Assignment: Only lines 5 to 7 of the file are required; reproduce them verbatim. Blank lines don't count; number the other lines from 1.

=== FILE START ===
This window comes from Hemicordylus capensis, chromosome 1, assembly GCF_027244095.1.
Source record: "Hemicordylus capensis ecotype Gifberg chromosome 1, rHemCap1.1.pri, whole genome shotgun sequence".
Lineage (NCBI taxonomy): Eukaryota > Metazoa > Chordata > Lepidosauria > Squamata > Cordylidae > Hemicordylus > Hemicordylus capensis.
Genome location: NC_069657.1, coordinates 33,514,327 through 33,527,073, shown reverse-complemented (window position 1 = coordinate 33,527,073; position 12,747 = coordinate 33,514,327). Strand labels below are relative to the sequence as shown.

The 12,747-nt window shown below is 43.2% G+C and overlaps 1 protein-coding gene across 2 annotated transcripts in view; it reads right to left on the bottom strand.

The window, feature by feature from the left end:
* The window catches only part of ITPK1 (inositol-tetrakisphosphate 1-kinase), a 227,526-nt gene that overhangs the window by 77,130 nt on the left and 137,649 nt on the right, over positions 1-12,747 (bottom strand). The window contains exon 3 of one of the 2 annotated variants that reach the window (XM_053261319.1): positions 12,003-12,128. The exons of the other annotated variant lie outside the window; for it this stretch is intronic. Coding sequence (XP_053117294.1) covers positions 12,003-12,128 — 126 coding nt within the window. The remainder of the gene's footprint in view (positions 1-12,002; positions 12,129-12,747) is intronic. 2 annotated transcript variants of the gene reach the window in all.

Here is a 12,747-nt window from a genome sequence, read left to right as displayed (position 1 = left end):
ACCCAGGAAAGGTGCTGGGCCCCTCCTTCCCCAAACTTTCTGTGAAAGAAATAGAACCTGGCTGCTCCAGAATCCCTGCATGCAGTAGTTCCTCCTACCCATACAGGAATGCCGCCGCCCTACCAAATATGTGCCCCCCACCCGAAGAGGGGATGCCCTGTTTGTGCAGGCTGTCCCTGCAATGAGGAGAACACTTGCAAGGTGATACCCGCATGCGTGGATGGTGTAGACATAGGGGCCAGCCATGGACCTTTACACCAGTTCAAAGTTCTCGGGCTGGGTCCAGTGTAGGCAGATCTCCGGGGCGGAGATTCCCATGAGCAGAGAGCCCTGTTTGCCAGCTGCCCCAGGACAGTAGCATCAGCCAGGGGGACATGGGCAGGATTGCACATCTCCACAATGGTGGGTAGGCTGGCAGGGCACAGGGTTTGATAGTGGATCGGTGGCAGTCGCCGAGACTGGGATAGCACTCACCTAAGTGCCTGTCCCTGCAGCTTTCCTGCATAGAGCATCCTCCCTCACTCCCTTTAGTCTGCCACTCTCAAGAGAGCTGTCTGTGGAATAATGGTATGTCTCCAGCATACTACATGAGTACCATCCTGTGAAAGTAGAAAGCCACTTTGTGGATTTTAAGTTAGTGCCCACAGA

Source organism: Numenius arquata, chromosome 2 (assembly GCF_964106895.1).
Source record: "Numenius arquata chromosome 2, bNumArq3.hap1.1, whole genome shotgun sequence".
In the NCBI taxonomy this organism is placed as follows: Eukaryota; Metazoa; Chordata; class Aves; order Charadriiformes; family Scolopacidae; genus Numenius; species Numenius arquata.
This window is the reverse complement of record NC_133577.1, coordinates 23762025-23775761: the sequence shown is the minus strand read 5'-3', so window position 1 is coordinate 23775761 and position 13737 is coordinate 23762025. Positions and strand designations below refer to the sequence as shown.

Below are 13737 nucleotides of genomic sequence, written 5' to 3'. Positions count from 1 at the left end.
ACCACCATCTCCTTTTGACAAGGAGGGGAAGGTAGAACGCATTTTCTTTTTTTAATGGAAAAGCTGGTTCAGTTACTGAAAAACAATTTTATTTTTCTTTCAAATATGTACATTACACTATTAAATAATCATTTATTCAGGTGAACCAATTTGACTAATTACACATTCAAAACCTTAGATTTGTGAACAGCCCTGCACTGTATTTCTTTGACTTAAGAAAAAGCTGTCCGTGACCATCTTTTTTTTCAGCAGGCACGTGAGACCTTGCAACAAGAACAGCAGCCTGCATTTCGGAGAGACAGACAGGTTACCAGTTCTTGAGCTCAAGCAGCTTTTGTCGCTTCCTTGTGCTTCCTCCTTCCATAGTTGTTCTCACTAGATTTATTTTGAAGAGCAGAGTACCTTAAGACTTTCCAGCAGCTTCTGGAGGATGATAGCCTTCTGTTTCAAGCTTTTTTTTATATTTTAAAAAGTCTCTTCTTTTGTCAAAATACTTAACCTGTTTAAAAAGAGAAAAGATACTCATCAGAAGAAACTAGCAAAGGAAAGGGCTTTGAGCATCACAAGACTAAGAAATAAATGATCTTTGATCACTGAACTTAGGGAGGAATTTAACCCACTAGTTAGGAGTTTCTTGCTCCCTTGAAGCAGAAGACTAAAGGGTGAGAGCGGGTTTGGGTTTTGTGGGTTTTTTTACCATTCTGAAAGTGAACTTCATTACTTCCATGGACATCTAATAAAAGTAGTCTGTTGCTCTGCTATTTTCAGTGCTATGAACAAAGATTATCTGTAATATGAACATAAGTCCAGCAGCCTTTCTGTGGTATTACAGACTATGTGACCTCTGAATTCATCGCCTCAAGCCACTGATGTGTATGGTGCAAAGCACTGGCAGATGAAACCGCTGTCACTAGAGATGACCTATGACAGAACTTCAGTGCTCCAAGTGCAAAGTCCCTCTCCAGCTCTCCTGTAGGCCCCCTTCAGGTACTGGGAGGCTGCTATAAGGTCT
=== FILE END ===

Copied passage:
The 12,747-nt window shown below is 43.2% G+C and overlaps 1 protein-coding gene across 2 annotated transcripts in view; it reads right to left on the bottom strand.

The window, feature by feature from the left end:
* The window catches only part of ITPK1 (inositol-tetrakisphosphate 1-kinase), a 227,526-nt gene that overhangs the window by 77,130 nt on the left and 137,649 nt on the right, over positions 1-12,747 (bottom strand). The window contains exon 3 of one of the 2 annotated variants that reach the window (XM_053261319.1): positions 12,003-12,128. The exons of the other annotated variant lie outside the window; for it this stretch is intronic. Coding sequence (XP_053117294.1) covers positions 12,003-12,128 — 126 coding nt within the window. The remainder of the gene's footprint in view (positions 1-12,002; positions 12,129-12,747) is intronic. 2 annotated transcript variants of the gene reach the window in all.